Latvian folklore
<ul><li>Latvian culture is among the oldest surviving Indo-European cultures. Much of its symbolism is ancient. Its season...
 
 
 
Latvian folklore <ul><li>Latvian folklore was recorded mostly after the 19th century, therefore it sometimes can be quite ...
Latvian folk songs <ul><li>Latvian folk songs, named Dainas by Krishyanis Barons, presumably could be the best sources due...
 
Tales <ul><li>Most tales contain folklorised reality – information of ancient events or archaeological sites, and mytholog...
Baron and Shepherd
Upcoming SlideShare
Loading in …5
×

Latvian folklore

575 views
450 views

Published on

0 Comments
1 Like
Statistics
Notes
  • Be the first to comment

No Downloads
Views
Total views
575
On SlideShare
0
From Embeds
0
Number of Embeds
12
Actions
Shares
0
Downloads
0
Comments
0
Likes
1
Embeds 0
No embeds

No notes for slide

Latvian folklore

  1. 1. Latvian folklore
  2. 2. <ul><li>Latvian culture is among the oldest surviving Indo-European cultures. Much of its symbolism is ancient. Its seasons, festivals, and numerous deities reflect the essential agrarian nature of Latvian tribal life. These seasons and festivals are still noted, if not also celebrated. </li></ul>
  3. 6. Latvian folklore <ul><li>Latvian folklore was recorded mostly after the 19th century, therefore it sometimes can be quite Christianized. Still, the traditions are layered rather than merged. These records sometimes also contain the opinions of the mythographers, giving their ideas about how the folklore might have been transformed over time. </li></ul>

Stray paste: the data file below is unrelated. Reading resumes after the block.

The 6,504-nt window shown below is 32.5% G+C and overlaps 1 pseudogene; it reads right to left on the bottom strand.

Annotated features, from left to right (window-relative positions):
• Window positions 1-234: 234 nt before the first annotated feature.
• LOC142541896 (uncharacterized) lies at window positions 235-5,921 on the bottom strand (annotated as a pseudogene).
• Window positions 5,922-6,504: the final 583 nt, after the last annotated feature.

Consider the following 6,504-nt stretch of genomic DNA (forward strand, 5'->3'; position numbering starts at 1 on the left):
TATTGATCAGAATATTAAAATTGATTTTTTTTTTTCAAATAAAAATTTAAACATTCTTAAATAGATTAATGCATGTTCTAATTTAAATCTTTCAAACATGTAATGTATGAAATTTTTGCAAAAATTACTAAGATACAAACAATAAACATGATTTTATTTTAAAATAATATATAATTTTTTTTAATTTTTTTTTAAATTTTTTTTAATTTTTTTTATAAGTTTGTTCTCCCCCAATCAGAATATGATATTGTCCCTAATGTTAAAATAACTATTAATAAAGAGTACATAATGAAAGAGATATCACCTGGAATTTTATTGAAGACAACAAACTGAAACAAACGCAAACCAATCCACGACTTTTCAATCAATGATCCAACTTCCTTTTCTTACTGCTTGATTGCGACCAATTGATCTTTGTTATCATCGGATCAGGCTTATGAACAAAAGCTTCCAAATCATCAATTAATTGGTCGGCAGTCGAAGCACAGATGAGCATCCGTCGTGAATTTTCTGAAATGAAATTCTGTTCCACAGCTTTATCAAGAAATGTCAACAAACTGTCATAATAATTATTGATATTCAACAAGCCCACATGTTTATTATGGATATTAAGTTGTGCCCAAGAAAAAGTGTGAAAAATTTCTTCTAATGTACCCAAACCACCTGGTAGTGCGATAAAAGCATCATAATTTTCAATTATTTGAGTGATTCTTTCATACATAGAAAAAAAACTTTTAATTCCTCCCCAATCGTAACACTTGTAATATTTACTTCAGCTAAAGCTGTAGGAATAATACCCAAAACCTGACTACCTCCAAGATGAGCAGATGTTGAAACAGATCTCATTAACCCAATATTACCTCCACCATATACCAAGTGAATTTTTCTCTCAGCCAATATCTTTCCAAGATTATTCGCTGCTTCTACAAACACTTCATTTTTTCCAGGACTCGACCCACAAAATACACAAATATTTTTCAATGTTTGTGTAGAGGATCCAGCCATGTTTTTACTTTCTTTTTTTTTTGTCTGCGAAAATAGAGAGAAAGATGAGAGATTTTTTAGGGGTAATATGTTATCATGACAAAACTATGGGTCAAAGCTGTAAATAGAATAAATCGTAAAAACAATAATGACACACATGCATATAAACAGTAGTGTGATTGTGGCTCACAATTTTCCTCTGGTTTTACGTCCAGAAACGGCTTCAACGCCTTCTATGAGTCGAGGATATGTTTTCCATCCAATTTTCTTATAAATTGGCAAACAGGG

4. 7. Latvian folk songs <ul><li>Latvian folk songs, named Dainas by Krishyanis Barons, presumably could be the best sources due to the need to keep rhythm, and therefore are learned word by word, thus even in one song the first verse can speak of the same subject in singular while others refer to the subject in plural, indicating that there has been innovation. </li></ul>
  5. 9. Tales <ul><li>Most tales contain folklorised reality – information of ancient events or archaeological sites, and mythological tales concerning good and evil. Despite that, they give slight outline to ancient mythology – it is quite clear that &quot;devil&quot; is used to describe anything pagan, thus describing ancient cult places, and in a few cases they give a better idea about the original beliefs than the folk songs do; i.e. the folk songs do not directly point to Mēness adultery as the tales do. </li></ul>
  6. 10. Baron and Shepherd

×